From the newsletter: Decoding digital humanities, part I
Sociology as Much as Technology: Martha Nell Smith WS ’84 on Digital Scholarship
“Everybody gets so much information all day long that they lose their common sense,” Gertrude Stein wrote in 1946, when Alan Turing was developing his machine. If today’s burgeoning online resources in the humanities create a sometimes bewildering deluge of information, they also, as Martha Nell Smith WS ’84 notes, change how scholars analyze, craft, debate, and share information.
Dr. Smith has headed two of the nation’s best-known digital humanities sites. In 1994, as a Fellow of the Institute for Advanced Technology in the Humanities (IATH) at the University of Virginia, she founded the Dickinson Electronic Archives (www.emilydickinson.org). The DEA hosts manuscripts of and commentaries on the poet’s work, as well as related correspondence and works. Through the DEA Dr. Smith, in 2012, revealed and analyzed a daguerreotype that may be the only known image of Dickinson as an adult.
Her DEA experience also paved the way for Dr. Smith’s 1998 creation of the Maryland Institute for Technology in the Humanities (MITH) at the University of Maryland. “We were the first wave,” she recalls. “In the United States, there was IATH; a group at Brown that produced the Women Writers Project; Matrix at Michigan State; and ourselves.”
“Some of my colleagues thought I was crazy,” she says, “worried that getting enamored of computing would take away from the humanities research. I would say it’s using computational tools to advance research.” While Dr. Smith stepped aside as director in 2005, MITH remains a leading digital humanities center.
Digital tools, she observes, have changed scholarship, but ultimately human interaction guides their use. In a landmark 2007 essay, “The Human Touch: Software of the Highest Order,” Dr. Smith argues for embracing a collaborative, interdisciplinary, interpretive sensibility in digital scholarship that does not conform to traditional methods. For example, old notions about the validity of particular scholarly editions, or about the invisible authority of any one editor’s changes, are replaced by an awareness of the ways in which different editors and editions engage each other.
“One of the most important technologies I have learned about is collaborative work. It trains people for various workplaces,” she says. “The reach of digital scholarship is also huge. You can reach many people that you wouldn’t engage through traditional book and article publication.”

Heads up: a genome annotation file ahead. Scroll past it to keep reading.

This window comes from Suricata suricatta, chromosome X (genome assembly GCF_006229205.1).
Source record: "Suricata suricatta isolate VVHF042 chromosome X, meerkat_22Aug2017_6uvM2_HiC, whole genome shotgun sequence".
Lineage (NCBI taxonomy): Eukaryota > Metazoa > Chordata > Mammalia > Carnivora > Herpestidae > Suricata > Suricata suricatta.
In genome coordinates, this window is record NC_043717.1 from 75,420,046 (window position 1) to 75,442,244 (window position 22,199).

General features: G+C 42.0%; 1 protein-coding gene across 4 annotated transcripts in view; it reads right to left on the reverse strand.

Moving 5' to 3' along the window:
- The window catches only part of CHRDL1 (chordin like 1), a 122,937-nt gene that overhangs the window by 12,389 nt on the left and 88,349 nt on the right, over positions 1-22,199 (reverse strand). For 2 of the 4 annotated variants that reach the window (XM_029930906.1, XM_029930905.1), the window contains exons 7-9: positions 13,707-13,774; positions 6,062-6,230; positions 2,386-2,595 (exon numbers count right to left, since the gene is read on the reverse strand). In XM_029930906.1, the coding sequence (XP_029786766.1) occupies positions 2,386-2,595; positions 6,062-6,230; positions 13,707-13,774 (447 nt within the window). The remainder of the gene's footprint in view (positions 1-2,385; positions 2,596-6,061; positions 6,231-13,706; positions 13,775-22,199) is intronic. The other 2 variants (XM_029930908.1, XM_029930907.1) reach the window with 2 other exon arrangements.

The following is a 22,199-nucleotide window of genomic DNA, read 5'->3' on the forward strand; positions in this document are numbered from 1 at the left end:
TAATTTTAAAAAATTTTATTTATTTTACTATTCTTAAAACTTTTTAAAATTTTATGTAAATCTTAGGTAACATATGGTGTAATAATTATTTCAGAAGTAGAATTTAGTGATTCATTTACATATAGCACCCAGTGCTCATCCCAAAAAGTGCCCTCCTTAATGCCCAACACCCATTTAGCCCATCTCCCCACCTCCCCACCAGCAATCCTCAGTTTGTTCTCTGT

What about peer review, the academy’s traditional quality control for published research? “I do think peer review is important,” Dr. Smith avers. “Putting publications online [without peer review] can yield pieces that are not so good. But on the other hand you might get feedback and critical review that you wouldn’t get through regular channels. You might get an expert perspective from a quarter you don’t expect.”
Digital scholarship can bring a similar breadth of perspective to original sources, Dr. Smith says. “With primary materials—items previously viewable only by experts allowed into Special Collections and the like—now being examined by non-experts, sometimes very productive questions are posed, questions that those in the know have been schooled out of.”
At the same time, the increasingly digital nature of primary materials themselves poses dilemmas, she observes, as future scholars will no longer rely on marginalia and marked-up text. “Now I’m really arguing for making sure that that various publication states be preserved and not just overwritten. It’s important to have digital preservation markers that show different stages of work, so that people can see and learn from various evolutions.”
Dr. Smith’s leadership in digital humanities is shaped by her commitment to feminist scholarship. Her 2014 article, “Frozen Social Relations and Time for a Thaw: Visibility, Exclusions, and Considerations for Postcolonial Digital Archives,” contends that, while online access makes it possible to share ideas and information without respect to class, race, gender, or sexuality, funding and recognition still conform to traditional social structures that privilege certain groups over others.
Digital scholarship, in the end, changes the way tomorrow’s scholars will approach materials and exchange ideas. Dr. Smith says she cautions her students about the irrevocability of online publications, the volatile culture of response to online work, and the ease with which anyone working digitally may be deprived of full credit. The true innovation in digital scholarship, she suggests, may be less technological than sociological. “The positive side for scholars,” she adds, “is that you may make connections that you wouldn’t make otherwise.”
This story appeared in the fall issue of Fellowship, the newsletter of the Woodrow Wilson Foundation, in a section titled Decoding Digital Humanities: Perspectives on an emerging and ever-changing field. To see the full newsletter, click here.